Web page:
Skip to main content

USS THRESHER (SSN 593) MEMORIALS

- TOWN of KITTERY, MAINE

USS THRESHER MEMORIALS
CALENDAR OF EVENTS
PROJECT UPDATES
THE THRESHER STORY
IRENE J. HARVEY
WASHINGTON NAVY YARD
MAJOR CONTRIBUTORS
COMMEMORATIVE DONORS
SILENT STRENGTH SPONSORS
MEMENTOS
NEWS & TESTIMONIALS
Testimonials
From the Thresher
Tim Noonis - Poem
Paul Charron - Dad
Joy MacMillan
George McKinney
Veteran's Day 2012
MEMORIAL PARK - DEDICATED
MEMORIAL CIRCLE COMPLETE
THE FLAGPOLE
DEDICATION PLANS
THE CEREMONY
LINKS
DONATIONS
CONTACT US
Kittery Rotary AfterHours

From the Thresher – by Austin West


Love lies not below the sea,

It lives eternally

Though you may live and I may die

To keep this nation free.


Love lies not below in deeps,

Love lives and never sleeps

Though long the time may be

To make all nations free;


And though I may seem here below

In this far land where sailors go

By love I am made free,

By love, eternally.



With Him there is no silent cold

Where ships may lie or time grow old!

For God sweeps hate before

Like driftwood, helplessly;


As long as words have meaning,

As long as this shall be,

And as long as we love one another;

And will die to make men free.

From Austin West’s obituary:

PORTLAND -- Austin West passed away peacefully on Oct. 23, 2011, at his home in Portland, ME. He was born in Haverhill, Mass., on June 13, 1913, to Walter and Martha Weschkolofsky. He moved to Maine after high school and lived in and around Bridgton, occasionally leaving for wherever work took him. A philosopher and a poet, Austin's extensive and impressive life journey included work as a chaplain, sailor, fisherman, lumberjack, welder, ship fitter, farmer, florist, teacher, steeplejack, deep-sea diver and a salesman, who sold everything from antiques to insurance. His favorite jobs were those that allowed him to work outside, including the New London Orient Point ferry.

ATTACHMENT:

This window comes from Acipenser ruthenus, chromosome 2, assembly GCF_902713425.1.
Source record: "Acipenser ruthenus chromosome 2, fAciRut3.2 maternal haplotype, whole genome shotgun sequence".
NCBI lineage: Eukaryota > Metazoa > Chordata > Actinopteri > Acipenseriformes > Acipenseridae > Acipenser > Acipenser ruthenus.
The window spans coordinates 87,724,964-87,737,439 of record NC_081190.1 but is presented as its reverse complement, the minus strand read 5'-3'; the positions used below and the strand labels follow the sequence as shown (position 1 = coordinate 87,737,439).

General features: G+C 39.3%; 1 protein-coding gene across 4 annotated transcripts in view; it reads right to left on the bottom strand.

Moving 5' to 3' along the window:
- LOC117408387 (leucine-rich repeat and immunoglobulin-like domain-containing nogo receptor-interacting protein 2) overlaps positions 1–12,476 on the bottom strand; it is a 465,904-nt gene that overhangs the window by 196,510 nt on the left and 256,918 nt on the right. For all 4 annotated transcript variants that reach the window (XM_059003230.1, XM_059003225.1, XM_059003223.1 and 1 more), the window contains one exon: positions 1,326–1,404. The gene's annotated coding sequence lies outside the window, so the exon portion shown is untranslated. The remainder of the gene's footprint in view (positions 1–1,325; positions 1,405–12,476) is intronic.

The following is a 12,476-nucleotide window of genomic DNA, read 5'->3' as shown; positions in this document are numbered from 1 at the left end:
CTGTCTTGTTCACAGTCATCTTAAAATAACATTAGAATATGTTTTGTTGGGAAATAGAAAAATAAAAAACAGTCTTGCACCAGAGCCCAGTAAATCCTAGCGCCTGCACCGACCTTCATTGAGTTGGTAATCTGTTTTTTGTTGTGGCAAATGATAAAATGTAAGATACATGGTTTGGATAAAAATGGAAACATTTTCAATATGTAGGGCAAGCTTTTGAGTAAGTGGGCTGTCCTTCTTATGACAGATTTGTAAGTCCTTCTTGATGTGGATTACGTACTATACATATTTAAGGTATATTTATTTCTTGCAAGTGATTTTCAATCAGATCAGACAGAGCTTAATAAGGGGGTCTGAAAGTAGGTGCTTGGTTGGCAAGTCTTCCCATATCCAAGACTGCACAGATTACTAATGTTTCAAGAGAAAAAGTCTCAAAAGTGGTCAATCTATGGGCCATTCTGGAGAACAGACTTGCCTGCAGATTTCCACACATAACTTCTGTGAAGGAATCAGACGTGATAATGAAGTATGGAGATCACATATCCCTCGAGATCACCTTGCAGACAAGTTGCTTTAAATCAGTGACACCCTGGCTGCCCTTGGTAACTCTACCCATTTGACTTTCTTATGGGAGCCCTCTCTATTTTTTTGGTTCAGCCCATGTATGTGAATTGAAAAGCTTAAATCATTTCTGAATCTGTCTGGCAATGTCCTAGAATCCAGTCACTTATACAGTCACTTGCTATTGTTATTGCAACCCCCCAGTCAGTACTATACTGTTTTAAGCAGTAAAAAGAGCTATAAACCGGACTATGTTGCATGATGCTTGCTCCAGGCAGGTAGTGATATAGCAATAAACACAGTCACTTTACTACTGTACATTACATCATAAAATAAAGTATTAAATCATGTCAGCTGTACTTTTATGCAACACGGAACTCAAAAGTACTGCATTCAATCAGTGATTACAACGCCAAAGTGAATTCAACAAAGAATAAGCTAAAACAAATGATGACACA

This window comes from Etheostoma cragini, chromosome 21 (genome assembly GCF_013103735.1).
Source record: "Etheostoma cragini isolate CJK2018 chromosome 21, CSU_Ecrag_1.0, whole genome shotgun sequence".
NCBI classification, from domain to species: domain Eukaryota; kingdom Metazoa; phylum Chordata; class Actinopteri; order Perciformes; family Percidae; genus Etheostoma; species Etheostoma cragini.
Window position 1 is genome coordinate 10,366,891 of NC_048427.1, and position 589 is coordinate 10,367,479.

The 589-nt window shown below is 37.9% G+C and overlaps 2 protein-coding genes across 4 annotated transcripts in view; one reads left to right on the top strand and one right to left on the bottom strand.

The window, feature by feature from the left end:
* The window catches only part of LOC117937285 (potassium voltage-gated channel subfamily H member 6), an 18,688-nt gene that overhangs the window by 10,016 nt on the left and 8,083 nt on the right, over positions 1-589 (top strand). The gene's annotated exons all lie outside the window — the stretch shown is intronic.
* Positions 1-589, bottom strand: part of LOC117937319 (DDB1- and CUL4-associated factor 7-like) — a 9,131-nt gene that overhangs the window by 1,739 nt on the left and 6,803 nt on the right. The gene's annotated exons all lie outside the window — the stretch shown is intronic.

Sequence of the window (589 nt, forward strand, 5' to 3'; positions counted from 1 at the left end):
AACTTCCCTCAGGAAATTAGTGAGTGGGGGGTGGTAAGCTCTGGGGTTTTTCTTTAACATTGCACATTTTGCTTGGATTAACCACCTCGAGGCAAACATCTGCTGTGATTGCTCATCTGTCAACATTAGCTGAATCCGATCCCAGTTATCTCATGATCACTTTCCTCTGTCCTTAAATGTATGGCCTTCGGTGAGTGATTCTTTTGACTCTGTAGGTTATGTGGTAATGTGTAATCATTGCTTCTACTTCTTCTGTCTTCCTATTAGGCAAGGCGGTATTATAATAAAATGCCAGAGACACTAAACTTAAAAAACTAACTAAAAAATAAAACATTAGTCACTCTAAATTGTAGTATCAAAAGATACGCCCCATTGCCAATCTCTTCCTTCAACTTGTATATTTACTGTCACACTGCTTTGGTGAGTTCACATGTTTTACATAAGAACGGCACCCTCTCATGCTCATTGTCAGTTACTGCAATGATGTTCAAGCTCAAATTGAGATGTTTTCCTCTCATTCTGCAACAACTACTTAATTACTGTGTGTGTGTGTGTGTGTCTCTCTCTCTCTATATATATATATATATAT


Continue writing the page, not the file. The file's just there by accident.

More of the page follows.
In 1942, at the age of 35, he enlisted and served in the US Navy during WWII and served on destroyer escorts looking for submarines. Always the seaman, many years later he worked on the research ship, the Robert D. Conrad, looking for the USS THRESHER SSN 593. He wrote a song entitled “From the Thresher,” and dedicated it to Irene Harvey and the other wives of the men on THRESHER. The lyrics were read at many Thresher memorial services.

Austin was a man of passion and grace who spoke in lyric and rhyme. His endearing, whimsical spirit could be seen in his sparkling, blue eyes which were a window into his kind and gentle soul, felt by all who knew him. Austin said 'I hear with my heart, not my ears. I believe in beauty and striving. I don't believe in perfection. I just want to be a little better today than I was yesterday.


Provided by Bruce Harvey